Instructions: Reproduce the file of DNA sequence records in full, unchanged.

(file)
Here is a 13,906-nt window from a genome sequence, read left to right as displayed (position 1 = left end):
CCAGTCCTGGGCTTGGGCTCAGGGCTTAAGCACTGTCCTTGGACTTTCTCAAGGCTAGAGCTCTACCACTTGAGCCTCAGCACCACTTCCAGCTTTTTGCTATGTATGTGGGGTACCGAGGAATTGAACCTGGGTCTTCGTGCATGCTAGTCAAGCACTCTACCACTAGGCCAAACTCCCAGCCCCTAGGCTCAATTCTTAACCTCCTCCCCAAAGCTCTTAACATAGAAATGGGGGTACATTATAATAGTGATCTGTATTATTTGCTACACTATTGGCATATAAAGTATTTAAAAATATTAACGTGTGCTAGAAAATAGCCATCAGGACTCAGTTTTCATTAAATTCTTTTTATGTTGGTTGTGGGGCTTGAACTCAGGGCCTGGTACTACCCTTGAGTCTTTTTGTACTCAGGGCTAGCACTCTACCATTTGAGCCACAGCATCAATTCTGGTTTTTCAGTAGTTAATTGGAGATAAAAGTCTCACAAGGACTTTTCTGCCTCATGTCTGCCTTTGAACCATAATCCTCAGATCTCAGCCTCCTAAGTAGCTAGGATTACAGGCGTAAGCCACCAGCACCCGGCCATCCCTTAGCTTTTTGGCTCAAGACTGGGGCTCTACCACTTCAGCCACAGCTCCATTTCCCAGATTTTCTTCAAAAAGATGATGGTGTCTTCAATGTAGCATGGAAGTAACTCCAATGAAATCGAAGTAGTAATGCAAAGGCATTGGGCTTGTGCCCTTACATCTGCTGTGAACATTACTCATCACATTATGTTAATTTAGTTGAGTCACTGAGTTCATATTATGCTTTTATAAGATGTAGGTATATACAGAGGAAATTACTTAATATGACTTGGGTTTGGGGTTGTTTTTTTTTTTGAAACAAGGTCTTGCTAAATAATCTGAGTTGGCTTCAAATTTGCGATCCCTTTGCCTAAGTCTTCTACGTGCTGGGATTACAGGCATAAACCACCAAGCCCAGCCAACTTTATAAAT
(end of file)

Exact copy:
Here is a 13,906-nt window from a genome sequence, read left to right as displayed (position 1 = left end):
CCAGTCCTGGGCTTGGGCTCAGGGCTTAAGCACTGTCCTTGGACTTTCTCAAGGCTAGAGCTCTACCACTTGAGCCTCAGCACCACTTCCAGCTTTTTGCTATGTATGTGGGGTACCGAGGAATTGAACCTGGGTCTTCGTGCATGCTAGTCAAGCACTCTACCACTAGGCCAAACTCCCAGCCCCTAGGCTCAATTCTTAACCTCCTCCCCAAAGCTCTTAACATAGAAATGGGGGTACATTATAATAGTGATCTGTATTATTTGCTACACTATTGGCATATAAAGTATTTAAAAATATTAACGTGTGCTAGAAAATAGCCATCAGGACTCAGTTTTCATTAAATTCTTTTTATGTTGGTTGTGGGGCTTGAACTCAGGGCCTGGTACTACCCTTGAGTCTTTTTGTACTCAGGGCTAGCACTCTACCATTTGAGCCACAGCATCAATTCTGGTTTTTCAGTAGTTAATTGGAGATAAAAGTCTCACAAGGACTTTTCTGCCTCATGTCTGCCTTTGAACCATAATCCTCAGATCTCAGCCTCCTAAGTAGCTAGGATTACAGGCGTAAGCCACCAGCACCCGGCCATCCCTTAGCTTTTTGGCTCAAGACTGGGGCTCTACCACTTCAGCCACAGCTCCATTTCCCAGATTTTCTTCAAAAAGATGATGGTGTCTTCAATGTAGCATGGAAGTAACTCCAATGAAATCGAAGTAGTAATGCAAAGGCATTGGGCTTGTGCCCTTACATCTGCTGTGAACATTACTCATCACATTATGTTAATTTAGTTGAGTCACTGAGTTCATATTATGCTTTTATAAGATGTAGGTATATACAGAGGAAATTACTTAATATGACTTGGGTTTGGGGTTGTTTTTTTTTTTGAAACAAGGTCTTGCTAAATAATCTGAGTTGGCTTCAAATTTGCGATCCCTTTGCCTAAGTCTTCTACGTGCTGGGATTACAGGCATAAACCACCAAGCCCAGCCAACTTTATAAAT